• do the figures even include the honey industry?
  • how is the figure calculated (does the one third refer to volume amount, or cash value?).

Bumble bee inside a courgette flower having pollinated it first.Bumble bee inside a courgette flower having pollinated it first.


Nevertheless, it would seem obvious that if bees were to die out along with other pollinators, then this may strain supply of at least some food crops, especially various fruits, beans and pulses, some nuts - and actually some leaf crops that benefit from pollination when allowed to flower in order to produce seeds.

But what about other crops?

Wind pollinated crops
Some crops are wind pollinated, such as grain.  However, it is arguable that the most exciting parts of the human diet rely on bees and other pollinators - such as blueberries.

Self-pollinating crops
At the very least, even if a crop can self pollinate without the assistance of bees and other insects, it is generally found that insect pollination increases crop yield substantially.  Therefore, without bees (and therefore, other pollinators), there could be a strain on the supply of some foods.

Bumble bee pollinating cherry blossom.Bumble bee pollinating cherry blossom.

Fish
If bees die, along with other insect pollinators, we may be able to continue to eat fish. 

However, this could to an extent depend on what is causing bee declines, and whether aquatic systems are affected at least to some extent.

For example, insecticide run off could kill fresh water invertebrates in rivers, lakes and streams - the very invertebrates that fish need to eat.

However, it's difficult to imagine that most fish would be affected, and indeed, for some species it is both possible and practical to set up fish farms to breed more fish.  

There are other species affecting fish of course, such as pollution of the oceans and over-fishing.

Bumble bee pollinating kale flowers - this will help to ensure seeds set.Bumble bee pollinating kale flowers - this will help to ensure seeds set.

Poultry and eggs
Poultry and eggs would be little affected by demise in bees or other pollinators.  They can eat grain, grasses and various soil organisms not reliant on pollination.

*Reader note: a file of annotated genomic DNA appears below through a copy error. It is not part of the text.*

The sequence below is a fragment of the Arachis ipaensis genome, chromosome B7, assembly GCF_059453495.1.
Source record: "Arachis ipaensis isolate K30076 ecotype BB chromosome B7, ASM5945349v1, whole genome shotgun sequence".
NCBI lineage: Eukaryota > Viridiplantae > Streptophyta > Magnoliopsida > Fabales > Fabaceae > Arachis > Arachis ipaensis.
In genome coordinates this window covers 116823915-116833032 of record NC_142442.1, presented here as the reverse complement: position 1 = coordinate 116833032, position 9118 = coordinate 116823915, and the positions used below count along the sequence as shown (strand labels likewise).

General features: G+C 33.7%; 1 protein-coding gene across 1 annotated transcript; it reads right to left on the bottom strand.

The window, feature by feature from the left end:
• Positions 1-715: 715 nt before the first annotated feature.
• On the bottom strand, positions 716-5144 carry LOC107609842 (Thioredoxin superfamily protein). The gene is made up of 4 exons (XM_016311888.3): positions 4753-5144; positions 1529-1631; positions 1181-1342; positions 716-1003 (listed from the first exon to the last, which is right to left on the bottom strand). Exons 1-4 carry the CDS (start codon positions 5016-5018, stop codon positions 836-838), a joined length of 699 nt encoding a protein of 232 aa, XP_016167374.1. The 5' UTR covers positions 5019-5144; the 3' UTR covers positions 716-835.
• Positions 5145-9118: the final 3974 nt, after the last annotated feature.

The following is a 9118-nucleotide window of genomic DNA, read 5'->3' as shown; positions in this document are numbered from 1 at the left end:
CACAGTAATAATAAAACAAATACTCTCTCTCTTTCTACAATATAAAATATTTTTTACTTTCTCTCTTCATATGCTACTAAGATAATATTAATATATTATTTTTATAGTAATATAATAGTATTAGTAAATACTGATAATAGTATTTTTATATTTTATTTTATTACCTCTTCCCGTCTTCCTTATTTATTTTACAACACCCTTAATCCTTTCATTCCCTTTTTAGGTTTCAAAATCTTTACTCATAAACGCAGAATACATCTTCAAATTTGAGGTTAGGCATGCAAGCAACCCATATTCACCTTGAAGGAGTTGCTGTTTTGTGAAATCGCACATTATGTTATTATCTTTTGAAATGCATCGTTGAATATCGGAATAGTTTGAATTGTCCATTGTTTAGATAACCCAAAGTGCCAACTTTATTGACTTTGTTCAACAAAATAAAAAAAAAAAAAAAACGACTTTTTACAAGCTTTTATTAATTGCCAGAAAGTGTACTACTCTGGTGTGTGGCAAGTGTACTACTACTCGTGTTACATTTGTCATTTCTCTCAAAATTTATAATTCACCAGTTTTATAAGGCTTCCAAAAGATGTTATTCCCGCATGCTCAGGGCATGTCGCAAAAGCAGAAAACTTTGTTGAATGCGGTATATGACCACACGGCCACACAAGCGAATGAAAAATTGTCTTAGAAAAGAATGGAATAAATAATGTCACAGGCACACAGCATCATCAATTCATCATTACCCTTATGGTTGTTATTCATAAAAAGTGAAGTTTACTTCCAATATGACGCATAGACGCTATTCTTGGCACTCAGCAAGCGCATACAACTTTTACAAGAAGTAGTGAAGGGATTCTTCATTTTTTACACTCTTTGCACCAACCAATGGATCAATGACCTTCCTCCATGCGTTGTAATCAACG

Meat
If you eat meat such as beef, then obviously meat is not pollinated by bees.  However, to provide meat, an animal had to be fed, and many animals that are eaten, actually eat vegetation such as alfalfa (clover) which is pollinated by bees. Thus, bees help provide at least some of the food for cows, which in turn enables humans to eat beef.

It's possible that animals such as cows would simply have to stick with a diet that had no pollinator involvement, and would not be affected too much.  Should a shortage occur, people would have to eat less meat, although this trend may have started already.


Conclusion:  we don't really know what the effects would be!

  • We cannot really know what the full impact might be.  We can only develop theories, but we have surely learned enough to understand that nature is interconnected, and declines in some species will ultimately result in the loss of other species - and this includes plants. 

  • It's hard to believe that we would starve, but we might expect food shortages and rising food prices. 

  • Environmental factors harming bees may also indirectly affect food crops.  For example, pesticides and intensive farming practices may impact upon soil quality and food crop productions.

  •  There are unknowns, such as indirect and subtle impacts on the wider food chain.

Wouldn't it be better to do all we can to reverse bee declines?  Here are 10 things you can do - and why not ask your council to help out too!